If Vera Twomey's fight for cannabis-based medication for her daughter ultimately proves successful, it would ease the suffering of thousands of who live with chronic pain diseases, rather than open the floodgates to addictive misuse.
That's according to Jesse Stanley, one of five brothers that farm and harvest a CBD-based cannabis oil called Charlotte's Web that contains less than 0.2% of tetrahydrocannabinol (THC), the main constituent of cannabis.
Ms Twomey, from Aghabullogue, is worried that her seven-year-old daughter may die due to seizures caused by Dravet Syndrome and says the medication she is currently on - a Cannabidiol (CBD) based cannabis oil which is legal in Ireland as it contains less than 0.2% tetrahydrocannabinol (THC) - is not working as effectively as it was and Ava's seizures are increasing.
Those opposed to the legislation passing point to a lack of research, the efficacy of cannabis oil and the dangers of misuse of the drug.
Jesse says the most common misconception is that medicinal cannabis can get you high and because the drug is widely used for recreational purposes, it has a deviant tag attached to it that does not concur with oil-based products that contain very low levels of THC, the main constituent of cannabis.
The Health Protection Regulatory Authority (HPRA) say that very little scientific data exists on efficacy and only moderate benefits can be gained from use.
An often cited lack of research on the subject of medicinal cannabis is swatted aside by Jesse who says that enough research already exists but ponders why those opposed to it in Ireland don't carry out their own studies.
“There is a lack of education and a lack of knowledge on the subject. I think people have been lied to for the last 60 to 80 years and it's really done them a disservice. Most people don't understand, they think there is no research done on this and the opposite is true, there are over 20,000 studies on medicinal cannabis,” he said.
“You can pull up articles on Google from 50 or 60 years ago that state that cannabis was good for treating seizures so whatever reason, maybe it's pharmaceutical propaganda, so to speak, it has been villianised with little to no research behind it,” he adds.
Pressure from lobby groups working on behalf of major pharmaceutical companies who want to protect their earnings is a theory that Jesse believes is more than a mere conspiracy, but, he says, the answer is in science.
“I think there is obviously an agenda from other industries. In the United States, there's lobbying dollars on Capitol Hill to get those bills passed for corporations so that they can continue to operate in whatever way they want. In Ireland, I would assume it's no different from the way it is in other countries - money talks... cannabis based on science, is extremely safe,” he said.
“Most things that are illegal are based on science. Well, how do we know medicinal cannabis is so dangerous if there's no research? How can we have that stance of it being illegal when the research hasn't been done to prove it has a bad effect on society? The opposite seems to be true in the case of Ava with our hemp product helping her better than the pharmaceuticals she was actually taking."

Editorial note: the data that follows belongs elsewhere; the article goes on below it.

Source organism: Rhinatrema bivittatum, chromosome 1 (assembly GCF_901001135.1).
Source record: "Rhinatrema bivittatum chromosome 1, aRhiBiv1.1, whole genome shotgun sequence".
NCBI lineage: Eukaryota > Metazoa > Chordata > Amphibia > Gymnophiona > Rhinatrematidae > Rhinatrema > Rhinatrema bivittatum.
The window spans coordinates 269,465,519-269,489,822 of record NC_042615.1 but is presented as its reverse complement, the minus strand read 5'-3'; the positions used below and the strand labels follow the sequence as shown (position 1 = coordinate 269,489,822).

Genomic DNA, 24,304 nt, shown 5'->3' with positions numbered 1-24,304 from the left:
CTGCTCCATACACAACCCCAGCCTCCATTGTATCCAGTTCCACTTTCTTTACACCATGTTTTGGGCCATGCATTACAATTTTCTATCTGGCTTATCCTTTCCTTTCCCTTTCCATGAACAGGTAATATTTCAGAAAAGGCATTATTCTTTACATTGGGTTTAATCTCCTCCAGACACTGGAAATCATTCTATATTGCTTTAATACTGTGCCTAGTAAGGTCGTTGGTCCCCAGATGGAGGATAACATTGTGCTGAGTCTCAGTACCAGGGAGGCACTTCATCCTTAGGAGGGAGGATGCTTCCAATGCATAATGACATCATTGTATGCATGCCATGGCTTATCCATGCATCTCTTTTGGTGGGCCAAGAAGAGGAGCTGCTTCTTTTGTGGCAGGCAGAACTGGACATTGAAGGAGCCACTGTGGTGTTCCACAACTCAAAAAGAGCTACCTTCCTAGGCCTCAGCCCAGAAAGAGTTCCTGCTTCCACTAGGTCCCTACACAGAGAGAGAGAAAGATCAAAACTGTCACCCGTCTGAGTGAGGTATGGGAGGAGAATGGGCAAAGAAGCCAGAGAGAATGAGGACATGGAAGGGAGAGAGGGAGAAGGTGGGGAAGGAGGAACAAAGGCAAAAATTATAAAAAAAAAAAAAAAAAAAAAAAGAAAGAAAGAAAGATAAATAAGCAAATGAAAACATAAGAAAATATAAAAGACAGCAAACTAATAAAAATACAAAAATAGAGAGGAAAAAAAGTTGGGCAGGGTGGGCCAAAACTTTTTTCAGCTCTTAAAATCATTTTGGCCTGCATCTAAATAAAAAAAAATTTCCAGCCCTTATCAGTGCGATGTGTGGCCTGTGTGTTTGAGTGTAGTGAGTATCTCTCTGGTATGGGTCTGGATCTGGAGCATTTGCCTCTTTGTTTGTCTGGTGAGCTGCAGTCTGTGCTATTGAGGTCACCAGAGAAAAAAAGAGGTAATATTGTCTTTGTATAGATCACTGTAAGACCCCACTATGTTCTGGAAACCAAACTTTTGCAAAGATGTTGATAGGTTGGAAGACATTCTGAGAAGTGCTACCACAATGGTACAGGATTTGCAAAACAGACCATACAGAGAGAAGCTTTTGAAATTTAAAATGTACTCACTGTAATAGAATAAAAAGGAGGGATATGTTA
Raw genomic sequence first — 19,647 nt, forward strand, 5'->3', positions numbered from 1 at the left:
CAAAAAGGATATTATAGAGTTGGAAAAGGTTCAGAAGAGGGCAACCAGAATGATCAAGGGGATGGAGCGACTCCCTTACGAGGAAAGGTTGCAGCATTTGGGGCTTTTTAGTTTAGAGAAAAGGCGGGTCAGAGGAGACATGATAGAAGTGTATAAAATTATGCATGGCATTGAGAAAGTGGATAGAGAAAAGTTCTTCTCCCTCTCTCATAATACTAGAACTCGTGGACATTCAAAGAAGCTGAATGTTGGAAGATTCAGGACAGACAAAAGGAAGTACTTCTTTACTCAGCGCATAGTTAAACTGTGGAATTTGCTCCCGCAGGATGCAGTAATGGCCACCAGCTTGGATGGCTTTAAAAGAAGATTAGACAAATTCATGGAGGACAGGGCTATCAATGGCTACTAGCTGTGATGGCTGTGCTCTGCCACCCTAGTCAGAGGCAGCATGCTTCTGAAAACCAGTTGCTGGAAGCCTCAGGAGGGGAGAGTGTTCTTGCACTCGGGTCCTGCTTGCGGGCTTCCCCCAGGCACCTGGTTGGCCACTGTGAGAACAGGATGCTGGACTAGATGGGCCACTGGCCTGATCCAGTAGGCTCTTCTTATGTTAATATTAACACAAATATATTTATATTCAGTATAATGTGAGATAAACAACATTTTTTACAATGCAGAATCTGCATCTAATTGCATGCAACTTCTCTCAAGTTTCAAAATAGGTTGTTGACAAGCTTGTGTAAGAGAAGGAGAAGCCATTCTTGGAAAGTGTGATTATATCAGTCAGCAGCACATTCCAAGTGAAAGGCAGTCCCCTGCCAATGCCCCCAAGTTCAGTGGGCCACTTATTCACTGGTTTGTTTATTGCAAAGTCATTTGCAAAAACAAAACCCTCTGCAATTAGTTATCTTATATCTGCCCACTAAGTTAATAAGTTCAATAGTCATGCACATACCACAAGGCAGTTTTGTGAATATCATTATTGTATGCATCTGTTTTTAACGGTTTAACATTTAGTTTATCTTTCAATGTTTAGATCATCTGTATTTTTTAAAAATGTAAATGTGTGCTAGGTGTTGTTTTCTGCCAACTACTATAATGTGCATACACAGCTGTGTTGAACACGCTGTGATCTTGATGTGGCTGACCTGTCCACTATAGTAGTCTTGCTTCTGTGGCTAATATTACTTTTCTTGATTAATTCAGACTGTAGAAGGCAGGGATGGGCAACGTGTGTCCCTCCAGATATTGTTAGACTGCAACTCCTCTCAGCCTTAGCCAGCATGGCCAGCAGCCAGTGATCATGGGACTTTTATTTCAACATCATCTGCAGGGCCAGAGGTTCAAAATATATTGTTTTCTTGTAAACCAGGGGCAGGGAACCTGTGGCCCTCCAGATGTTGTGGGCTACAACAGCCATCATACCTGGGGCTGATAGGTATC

A number of people have questioned the efficacy of the cannabinoids in recent weeks with a highly charged Joint Oireachtas Committee on Health raising more questions than answers. Ms Twomey, now the unintended face of the public campaign for thousands of sufferers of chronic pain, has long claimed that cannabis oil would help her daughter Ava. Is it really the answer for her illness? It's an emphatic 'yes' from Jesse.
“It would absolutely help Ava. Currently, she is seeing 90% seizure reduction with the Charlotte's Web, which is astounding, and better than any of the pharmaceutical products she has been on,” he said.
“The medical cannabis side, and allowing that, opens the door not just for children like Ava but also for older people that have trouble for arthritis or multiple sclerosis or Parkinson's or Alzheimer's or the many other myriad of diseases that need to be treated by medicinal cannabis.
“Charlotte's Web is a very palatable start to that because it's non-psychotropic. People need options. The regular pharmaceuticals that people have been prescribed are failing them and we owe it to ourselves to research something else to give people hope that there's a chance of something else and I think around the world we're seeing that Governments and legislation are giving people another option.”
Another concern in legalising medicinal is misuse and the dangerous side effects of over-usage. The HPRA are adamant that the side effects have not been adequately studied yet Jesse draws a comparison with alcohol, a legal drug, which is regulated and taxed, yet puts a severe strain on the public health service.
“In the written record that I understand, nobody has ever overdosed on cannabis. However, alcohol, which is burgeoning in the rest of the world, including Ireland, kills more people and sends more people to the hospital then cannabis ever has,” he said.
“Thirty out of 50 states in the US have a medicinal cannabis programme, now we have 11 countries in the EU that have a programme, yet everybody seems to say there's no research behind it. Then why are the progressive results that we are seeing around the world happening. It has to be based on something."